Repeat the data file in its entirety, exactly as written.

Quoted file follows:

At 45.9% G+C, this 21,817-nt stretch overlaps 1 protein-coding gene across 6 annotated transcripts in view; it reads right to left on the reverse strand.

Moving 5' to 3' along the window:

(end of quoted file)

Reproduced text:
At 45.9% G+C, this 21,817-nt stretch overlaps 1 protein-coding gene across 6 annotated transcripts in view; it reads right to left on the reverse strand.

Moving 5' to 3' along the window: